North Dakota recreational marijuana ballot attempt gets green light

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A North Dakota group can move forward with an attempt to put recreational marijuana on the state ballot in November after the campaign received approval from the secretary of state.

The campaign, New Economic Frontier, must gather 15,582 valid signatures by July 8 to make it on the November ballot, according to the Associated Press.

The proposed ballot measure would permit the establishment of adult-use cannabis businesses.

The ballot measure also would allow North Dakotans 21 and older to use cannabis at home and grow up to three plants per adult, with up to six plants per household.

“These limits are more conservative in comparison to the surrounding adult-use states, such as Montana and Minnesota,” according to an FAQ on the group’s website.

“This is to ensure safety is always at the forefront.”

Marijuana use in public would remain prohibited.

The full text of the ballot measure is available here.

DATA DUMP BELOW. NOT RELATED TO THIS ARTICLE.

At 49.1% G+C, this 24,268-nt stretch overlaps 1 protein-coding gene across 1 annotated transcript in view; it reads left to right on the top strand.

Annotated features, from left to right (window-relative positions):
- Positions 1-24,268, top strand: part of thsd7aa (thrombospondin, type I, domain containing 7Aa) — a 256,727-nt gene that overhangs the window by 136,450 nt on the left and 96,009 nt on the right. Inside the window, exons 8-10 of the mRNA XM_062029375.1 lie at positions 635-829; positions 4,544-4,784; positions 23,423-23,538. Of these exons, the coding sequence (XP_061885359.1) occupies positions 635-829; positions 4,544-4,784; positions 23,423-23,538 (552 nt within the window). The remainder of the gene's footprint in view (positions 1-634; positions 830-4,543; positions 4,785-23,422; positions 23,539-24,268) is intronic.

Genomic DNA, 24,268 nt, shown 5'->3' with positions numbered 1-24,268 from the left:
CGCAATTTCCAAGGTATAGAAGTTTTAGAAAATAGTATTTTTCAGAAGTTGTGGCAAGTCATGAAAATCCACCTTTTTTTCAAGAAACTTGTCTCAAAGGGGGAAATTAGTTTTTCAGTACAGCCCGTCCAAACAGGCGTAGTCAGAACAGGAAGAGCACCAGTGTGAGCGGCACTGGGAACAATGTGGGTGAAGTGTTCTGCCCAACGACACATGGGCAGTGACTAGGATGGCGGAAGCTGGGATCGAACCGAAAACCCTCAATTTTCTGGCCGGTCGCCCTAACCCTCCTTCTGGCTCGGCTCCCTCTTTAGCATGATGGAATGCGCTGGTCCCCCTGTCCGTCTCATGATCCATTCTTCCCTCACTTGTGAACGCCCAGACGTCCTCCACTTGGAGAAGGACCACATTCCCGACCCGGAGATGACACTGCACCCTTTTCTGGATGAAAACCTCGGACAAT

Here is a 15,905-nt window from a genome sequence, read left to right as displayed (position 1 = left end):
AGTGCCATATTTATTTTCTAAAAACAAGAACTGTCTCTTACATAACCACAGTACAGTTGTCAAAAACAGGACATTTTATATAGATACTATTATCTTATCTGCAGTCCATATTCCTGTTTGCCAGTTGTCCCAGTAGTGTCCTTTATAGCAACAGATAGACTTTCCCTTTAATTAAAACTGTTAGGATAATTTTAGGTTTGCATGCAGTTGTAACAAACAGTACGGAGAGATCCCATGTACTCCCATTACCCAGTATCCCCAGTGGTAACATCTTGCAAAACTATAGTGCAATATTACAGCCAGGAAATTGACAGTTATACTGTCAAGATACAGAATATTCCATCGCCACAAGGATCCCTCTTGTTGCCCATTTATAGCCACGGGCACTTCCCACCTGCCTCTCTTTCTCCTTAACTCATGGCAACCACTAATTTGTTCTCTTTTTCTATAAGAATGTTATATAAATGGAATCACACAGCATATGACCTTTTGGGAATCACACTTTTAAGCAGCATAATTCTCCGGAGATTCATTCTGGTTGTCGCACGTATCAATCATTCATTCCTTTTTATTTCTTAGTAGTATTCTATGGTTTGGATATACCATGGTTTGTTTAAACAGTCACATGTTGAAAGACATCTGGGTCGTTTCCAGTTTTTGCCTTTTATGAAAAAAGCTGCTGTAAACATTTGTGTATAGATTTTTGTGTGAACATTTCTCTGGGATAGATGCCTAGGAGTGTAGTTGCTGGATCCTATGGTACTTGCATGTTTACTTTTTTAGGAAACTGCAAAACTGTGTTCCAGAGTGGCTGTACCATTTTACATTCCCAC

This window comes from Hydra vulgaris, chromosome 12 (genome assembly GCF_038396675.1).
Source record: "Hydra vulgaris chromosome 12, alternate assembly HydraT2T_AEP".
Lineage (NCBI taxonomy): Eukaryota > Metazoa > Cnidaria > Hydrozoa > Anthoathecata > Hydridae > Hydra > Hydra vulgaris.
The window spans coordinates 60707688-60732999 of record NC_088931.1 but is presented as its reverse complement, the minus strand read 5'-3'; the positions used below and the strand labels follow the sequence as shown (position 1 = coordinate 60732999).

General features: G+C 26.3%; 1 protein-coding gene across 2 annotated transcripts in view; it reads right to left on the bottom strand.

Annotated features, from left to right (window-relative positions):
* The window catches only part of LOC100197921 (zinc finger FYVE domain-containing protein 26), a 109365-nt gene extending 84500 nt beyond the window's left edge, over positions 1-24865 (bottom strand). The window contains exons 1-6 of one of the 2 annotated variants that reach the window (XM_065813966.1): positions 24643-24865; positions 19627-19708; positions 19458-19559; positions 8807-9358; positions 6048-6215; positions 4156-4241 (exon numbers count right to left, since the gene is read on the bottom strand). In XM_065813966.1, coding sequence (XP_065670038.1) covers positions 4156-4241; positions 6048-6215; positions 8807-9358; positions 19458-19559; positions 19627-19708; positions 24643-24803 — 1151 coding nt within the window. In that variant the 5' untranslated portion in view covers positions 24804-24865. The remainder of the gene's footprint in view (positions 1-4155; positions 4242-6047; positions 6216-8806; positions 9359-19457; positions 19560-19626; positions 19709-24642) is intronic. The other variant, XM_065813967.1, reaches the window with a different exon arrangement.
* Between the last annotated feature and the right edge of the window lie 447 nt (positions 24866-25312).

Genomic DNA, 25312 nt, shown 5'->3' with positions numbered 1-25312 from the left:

New Economic Frontier Chair Steve Bakken, a former Bismarck mayor, “said he has never smoked marijuana and never will,” the AP reported.

“If we don’t do something now, we’re going to wind up getting something that is untenable to work with,” Bakken told the news agency.

He believes New Economic Frontier, which launched its campaign on April 16, can gather the necessary signatures in time to meet the deadline.

If not, the ballot measure could be put before voters in the next state election.

North Dakotans shot down an adult-use ballot measure in 2022, with 55% of voters opposed and, before that, in 2018 with 59% opposed.

A medical marijuana program in North Dakota was approved via a 2016 ballot measure.

The new 2024 MJBiz Factbook projects North Dakota’s medical cannabis market could be worth as much as $25 million this year.